Did you get a chance to look at some of the recent postings on CO? I don't have time today to find the posting but just last week or so someone wrote in with a CO leak on a new install. The guys of the forum where able to work through the set up and solve the problem. It would be very beneficial if you could find that. Good Luck, Lisa

PS. One of the rock songs my daughter listens to refers to the warning of the "canary;” a reference to the historical fact that canaries were used to provide warnings to the miners of the presence of gases. She now refers to our CO2 monitors as the canaries. :D The child also didn't know what AM and FM meant so she decided that AM was "Adult Monotony" and FM was "Fun Music." She has always seen the world just a tad different. :D
lowfog01
 
Hand Fed Coal Stove: Mark II & Mark I

Re: Carbon Monoxide Detector SAFETY WARNING

PostBy: joecoal On: Mon Mar 16, 2009 1:49 pm

I turned off my stove and had the people that did the install on my stove come in on the same day they resieled the pipes from stove to chimney I restarted the stove and all was clear I am not getting any reading of co in the house
joecoal
 
Stove/Furnace Make: hitzer
Stove/Furnace Model: e-z flow 30-95

Re: Carbon Monoxide Detector SAFETY WARNING

PostBy: joecoal On: Mon Mar 16, 2009 1:55 pm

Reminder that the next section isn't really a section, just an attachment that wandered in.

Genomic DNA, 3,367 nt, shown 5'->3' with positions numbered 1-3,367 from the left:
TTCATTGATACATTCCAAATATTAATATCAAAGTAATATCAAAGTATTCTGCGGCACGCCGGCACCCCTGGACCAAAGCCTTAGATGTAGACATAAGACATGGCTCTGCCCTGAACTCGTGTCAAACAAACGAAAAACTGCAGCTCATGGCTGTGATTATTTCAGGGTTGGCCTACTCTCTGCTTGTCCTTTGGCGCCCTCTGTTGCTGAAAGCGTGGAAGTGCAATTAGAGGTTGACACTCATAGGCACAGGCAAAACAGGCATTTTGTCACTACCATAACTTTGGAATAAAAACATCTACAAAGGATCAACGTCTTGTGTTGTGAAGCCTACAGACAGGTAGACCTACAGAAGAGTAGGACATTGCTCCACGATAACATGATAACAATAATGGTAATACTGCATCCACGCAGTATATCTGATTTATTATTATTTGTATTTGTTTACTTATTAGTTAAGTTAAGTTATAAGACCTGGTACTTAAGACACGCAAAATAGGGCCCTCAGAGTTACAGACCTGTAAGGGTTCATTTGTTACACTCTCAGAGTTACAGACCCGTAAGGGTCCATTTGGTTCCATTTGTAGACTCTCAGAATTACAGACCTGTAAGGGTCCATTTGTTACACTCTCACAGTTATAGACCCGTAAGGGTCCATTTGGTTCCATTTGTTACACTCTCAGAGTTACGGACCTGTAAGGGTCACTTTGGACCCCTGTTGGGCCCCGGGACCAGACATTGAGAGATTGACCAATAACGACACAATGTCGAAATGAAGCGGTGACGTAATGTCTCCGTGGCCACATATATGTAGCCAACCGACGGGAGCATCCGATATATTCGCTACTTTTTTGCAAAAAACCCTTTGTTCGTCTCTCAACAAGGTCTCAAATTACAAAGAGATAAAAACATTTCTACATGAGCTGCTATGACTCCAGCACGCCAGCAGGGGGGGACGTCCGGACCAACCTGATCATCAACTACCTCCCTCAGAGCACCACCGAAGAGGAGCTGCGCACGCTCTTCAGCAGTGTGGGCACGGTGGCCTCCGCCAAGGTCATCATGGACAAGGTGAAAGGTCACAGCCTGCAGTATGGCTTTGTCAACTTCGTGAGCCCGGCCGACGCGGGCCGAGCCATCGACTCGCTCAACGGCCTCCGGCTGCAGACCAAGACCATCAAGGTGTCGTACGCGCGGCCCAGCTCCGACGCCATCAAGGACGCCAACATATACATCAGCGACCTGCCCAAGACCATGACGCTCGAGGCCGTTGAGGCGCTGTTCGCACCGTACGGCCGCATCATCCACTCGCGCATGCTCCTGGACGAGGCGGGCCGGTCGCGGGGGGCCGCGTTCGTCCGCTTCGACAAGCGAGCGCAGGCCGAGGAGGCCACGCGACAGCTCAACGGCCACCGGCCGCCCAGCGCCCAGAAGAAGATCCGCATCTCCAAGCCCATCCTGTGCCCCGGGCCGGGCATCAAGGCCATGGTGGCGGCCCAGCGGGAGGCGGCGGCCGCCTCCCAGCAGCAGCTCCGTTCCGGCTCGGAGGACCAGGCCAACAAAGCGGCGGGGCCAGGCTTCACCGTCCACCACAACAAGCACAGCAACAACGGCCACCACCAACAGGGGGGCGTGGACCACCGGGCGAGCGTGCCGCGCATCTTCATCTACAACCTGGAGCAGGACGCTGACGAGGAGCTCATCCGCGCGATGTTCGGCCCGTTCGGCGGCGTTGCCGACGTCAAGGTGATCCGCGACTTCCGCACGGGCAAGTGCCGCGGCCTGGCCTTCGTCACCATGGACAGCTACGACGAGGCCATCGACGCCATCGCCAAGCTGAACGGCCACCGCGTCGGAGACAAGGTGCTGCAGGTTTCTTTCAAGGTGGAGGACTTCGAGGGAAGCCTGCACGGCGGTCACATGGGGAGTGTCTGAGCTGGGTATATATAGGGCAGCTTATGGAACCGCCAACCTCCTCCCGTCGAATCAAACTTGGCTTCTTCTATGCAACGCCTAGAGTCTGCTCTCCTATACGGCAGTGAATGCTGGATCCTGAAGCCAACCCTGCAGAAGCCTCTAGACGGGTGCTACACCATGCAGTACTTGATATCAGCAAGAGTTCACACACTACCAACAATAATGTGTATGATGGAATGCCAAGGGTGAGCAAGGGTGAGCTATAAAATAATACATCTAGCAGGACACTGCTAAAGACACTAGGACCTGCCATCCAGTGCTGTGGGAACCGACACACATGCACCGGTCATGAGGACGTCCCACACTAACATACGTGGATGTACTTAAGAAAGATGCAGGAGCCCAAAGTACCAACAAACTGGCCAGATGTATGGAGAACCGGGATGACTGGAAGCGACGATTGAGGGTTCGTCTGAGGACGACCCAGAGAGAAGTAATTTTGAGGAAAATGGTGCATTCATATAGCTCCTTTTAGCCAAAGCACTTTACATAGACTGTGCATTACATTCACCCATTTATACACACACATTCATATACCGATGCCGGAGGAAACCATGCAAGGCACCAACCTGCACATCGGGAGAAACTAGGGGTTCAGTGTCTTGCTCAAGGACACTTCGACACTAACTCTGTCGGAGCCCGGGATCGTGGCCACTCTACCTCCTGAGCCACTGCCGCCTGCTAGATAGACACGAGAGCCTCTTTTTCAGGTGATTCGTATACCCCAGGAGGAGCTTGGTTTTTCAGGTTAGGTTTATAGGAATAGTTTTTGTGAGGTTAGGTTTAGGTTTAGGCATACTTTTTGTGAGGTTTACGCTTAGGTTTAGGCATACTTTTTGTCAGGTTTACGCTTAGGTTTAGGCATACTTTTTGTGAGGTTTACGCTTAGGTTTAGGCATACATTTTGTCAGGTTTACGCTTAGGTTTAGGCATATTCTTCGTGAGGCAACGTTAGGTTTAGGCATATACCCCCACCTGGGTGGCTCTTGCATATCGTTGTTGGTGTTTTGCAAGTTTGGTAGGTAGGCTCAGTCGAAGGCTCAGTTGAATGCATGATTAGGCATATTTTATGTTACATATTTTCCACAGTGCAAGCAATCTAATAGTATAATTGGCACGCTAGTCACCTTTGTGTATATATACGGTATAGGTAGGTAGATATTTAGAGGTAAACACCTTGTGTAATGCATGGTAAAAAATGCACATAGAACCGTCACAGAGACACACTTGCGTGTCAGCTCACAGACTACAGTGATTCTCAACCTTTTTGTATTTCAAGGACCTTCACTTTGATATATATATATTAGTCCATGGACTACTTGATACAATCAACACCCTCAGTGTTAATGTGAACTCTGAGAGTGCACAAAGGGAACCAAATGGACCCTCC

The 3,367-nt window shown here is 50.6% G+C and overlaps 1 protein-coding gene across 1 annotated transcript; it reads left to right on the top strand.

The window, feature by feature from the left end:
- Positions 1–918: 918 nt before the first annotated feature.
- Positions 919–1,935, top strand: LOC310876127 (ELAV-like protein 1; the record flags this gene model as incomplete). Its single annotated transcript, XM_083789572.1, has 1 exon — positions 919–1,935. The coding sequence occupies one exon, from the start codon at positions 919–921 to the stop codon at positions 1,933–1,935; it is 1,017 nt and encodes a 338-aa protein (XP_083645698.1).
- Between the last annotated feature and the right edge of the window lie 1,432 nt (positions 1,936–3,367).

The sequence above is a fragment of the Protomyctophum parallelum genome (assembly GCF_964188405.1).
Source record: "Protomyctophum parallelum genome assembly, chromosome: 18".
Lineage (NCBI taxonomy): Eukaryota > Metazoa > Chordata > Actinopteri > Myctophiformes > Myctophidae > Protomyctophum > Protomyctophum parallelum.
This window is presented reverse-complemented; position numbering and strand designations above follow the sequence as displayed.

I was very consorned about the co as I have a wife and 5 childern ( yes you read it right 5) ranging from 11 to 2 in age and all I could find was a little info on how it effected the adults thanks for your intreast I was just not sure if I was going overbord or not
joecoal
 
Stove/Furnace Make: hitzer
Stove/Furnace Model: e-z flow 30-95

Re: Carbon Monoxide Detector SAFETY WARNING

PostBy: JB Sparks On: Mon Mar 16, 2009 3:15 pm

That's good news Joecoal, i'm glad everything work out for you. Five kids!! :shock: :help:
JB Sparks
 
Stove/Furnace Make: Harman - Chubby
Stove/Furnace Model: Harman: SF160 - Chubby Sr.

Re: Carbon Monoxide Detector SAFETY WARNING

PostBy: Yanche On: Mon Mar 16, 2009 10:18 pm

As the originator of this thread I encourage those of you that are just now reading this thread to read my first post on page 1 of the thread. I've just checked the links to Mr. Donnay's web sites and they still work. Be sure to look at them. They are highly technical but the point is CO bad and the standards for the detectors are not as low as some medical evidence would indicate they should be. The full test of Mr. Donny's letter is quoted below. It's what prompted me to start this thread. Carbon monoxide poisoning is serious stuff, especially to children.

Begin quote ...

Baltimore Sun